A highly venomous cobra forced a South African pilot, Rudolph Erasmus, to make an emergency landing while at 11,000ft in the air.
Erasmus had four passengers on board the light aircraft during the flight on Monday, April 3, when he felt “something cold” slide across his lower back.
He glanced down to see the head of a fairly large Cape Cobra “receding back under the seat,” he said.
“It was as if my brain didn’t know what was going on,” he told The Associated Press.
After taking a moment to compose himself, he informed his passengers of the snake on board.
“There was a moment of stunned silence,” he said. Everyone stayed cool.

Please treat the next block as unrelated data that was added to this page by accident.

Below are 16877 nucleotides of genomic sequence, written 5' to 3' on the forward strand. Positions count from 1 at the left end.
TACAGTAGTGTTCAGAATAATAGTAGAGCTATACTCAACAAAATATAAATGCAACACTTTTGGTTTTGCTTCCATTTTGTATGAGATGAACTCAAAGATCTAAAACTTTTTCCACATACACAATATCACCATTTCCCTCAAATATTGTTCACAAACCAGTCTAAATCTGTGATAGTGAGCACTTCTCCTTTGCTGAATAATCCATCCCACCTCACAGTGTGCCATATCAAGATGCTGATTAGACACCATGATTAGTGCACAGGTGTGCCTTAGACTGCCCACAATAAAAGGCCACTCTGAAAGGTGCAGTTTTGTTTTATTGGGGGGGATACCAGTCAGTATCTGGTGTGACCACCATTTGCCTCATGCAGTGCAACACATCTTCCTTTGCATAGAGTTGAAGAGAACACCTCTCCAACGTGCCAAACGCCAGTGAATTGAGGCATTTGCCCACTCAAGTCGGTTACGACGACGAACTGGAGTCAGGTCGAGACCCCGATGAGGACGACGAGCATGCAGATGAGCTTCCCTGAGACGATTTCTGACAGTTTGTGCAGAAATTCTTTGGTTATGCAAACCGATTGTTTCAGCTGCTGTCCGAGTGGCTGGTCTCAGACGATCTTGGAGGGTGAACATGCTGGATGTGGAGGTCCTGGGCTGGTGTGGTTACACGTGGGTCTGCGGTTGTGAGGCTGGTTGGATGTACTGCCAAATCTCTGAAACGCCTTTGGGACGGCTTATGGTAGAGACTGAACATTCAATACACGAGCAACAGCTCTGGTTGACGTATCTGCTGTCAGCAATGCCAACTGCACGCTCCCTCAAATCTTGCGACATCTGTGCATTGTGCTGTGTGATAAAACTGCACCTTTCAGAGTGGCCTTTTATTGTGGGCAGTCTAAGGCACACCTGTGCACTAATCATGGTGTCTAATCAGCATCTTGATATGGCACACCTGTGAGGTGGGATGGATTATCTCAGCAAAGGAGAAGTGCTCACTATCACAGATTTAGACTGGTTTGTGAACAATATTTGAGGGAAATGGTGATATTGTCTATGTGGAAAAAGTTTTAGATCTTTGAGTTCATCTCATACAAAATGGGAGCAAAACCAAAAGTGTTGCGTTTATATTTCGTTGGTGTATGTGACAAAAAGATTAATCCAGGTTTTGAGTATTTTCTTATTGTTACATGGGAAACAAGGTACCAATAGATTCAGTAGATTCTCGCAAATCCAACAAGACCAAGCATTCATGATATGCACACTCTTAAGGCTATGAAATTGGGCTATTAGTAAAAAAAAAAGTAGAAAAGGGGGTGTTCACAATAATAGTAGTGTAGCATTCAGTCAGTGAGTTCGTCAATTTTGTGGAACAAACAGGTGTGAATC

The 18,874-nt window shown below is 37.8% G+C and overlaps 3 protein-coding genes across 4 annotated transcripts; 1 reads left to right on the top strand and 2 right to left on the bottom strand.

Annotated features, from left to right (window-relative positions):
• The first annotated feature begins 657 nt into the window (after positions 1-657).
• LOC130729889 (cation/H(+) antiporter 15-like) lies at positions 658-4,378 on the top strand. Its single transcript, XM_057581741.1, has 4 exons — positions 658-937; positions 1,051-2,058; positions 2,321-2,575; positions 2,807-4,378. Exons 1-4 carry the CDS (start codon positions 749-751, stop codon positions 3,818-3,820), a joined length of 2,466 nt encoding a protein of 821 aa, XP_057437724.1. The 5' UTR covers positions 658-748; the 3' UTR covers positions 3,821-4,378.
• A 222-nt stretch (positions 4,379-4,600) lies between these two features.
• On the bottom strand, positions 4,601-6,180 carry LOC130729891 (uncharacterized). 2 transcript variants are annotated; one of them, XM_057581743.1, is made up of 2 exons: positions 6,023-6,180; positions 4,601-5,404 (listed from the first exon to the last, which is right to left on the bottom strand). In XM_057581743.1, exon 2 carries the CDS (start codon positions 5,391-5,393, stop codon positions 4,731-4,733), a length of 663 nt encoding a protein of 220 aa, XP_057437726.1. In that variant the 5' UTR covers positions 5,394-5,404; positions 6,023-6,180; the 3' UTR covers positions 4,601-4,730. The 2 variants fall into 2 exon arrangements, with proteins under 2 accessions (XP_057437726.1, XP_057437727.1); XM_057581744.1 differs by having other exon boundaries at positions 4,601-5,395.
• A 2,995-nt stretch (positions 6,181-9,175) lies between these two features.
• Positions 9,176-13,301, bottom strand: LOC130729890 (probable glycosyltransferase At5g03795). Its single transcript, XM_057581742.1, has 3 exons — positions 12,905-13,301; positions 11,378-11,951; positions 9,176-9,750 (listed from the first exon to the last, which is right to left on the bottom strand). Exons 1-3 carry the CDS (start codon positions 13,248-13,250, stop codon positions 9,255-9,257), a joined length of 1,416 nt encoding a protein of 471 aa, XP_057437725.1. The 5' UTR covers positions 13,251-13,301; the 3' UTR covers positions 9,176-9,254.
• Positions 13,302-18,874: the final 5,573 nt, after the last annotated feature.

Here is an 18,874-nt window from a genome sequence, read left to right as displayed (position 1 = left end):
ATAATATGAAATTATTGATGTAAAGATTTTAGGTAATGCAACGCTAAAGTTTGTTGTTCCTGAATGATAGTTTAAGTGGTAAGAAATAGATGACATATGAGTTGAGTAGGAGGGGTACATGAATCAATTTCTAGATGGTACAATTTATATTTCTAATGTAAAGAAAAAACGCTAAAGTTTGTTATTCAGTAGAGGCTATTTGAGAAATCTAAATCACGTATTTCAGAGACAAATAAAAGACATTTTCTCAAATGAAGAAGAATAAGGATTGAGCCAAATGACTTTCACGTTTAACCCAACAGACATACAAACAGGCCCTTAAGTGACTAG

Erasmus called air traffic control for permission to make an emergency landing in the town of Welkom in central South Africa.
He still had to fly for another 10 to 15 minutes and land the plane with the snake curled up by his feet.
“I kept looking down to see where it was. It was happy under the seat,” Erasmus said. “I don’t have a big fear of snakes but I normally don’t go near them.”
Brian Emmenis, who works at Welkom radio station Gold FM and is also an aviation expert, received a phone call to see if he could help.
He called the fire and rescue department, which sent emergency responders and a snake handler to meet the plane at the airport. Emmenis was first at the scene and saw everyone disembark, “visibly shaken,” Emmenis said, but all safe thanks to Erasmus.
“He stayed calm and landed that aircraft with a deadly venomous Cape Cobra curled up underneath his seat,” Emmenis said.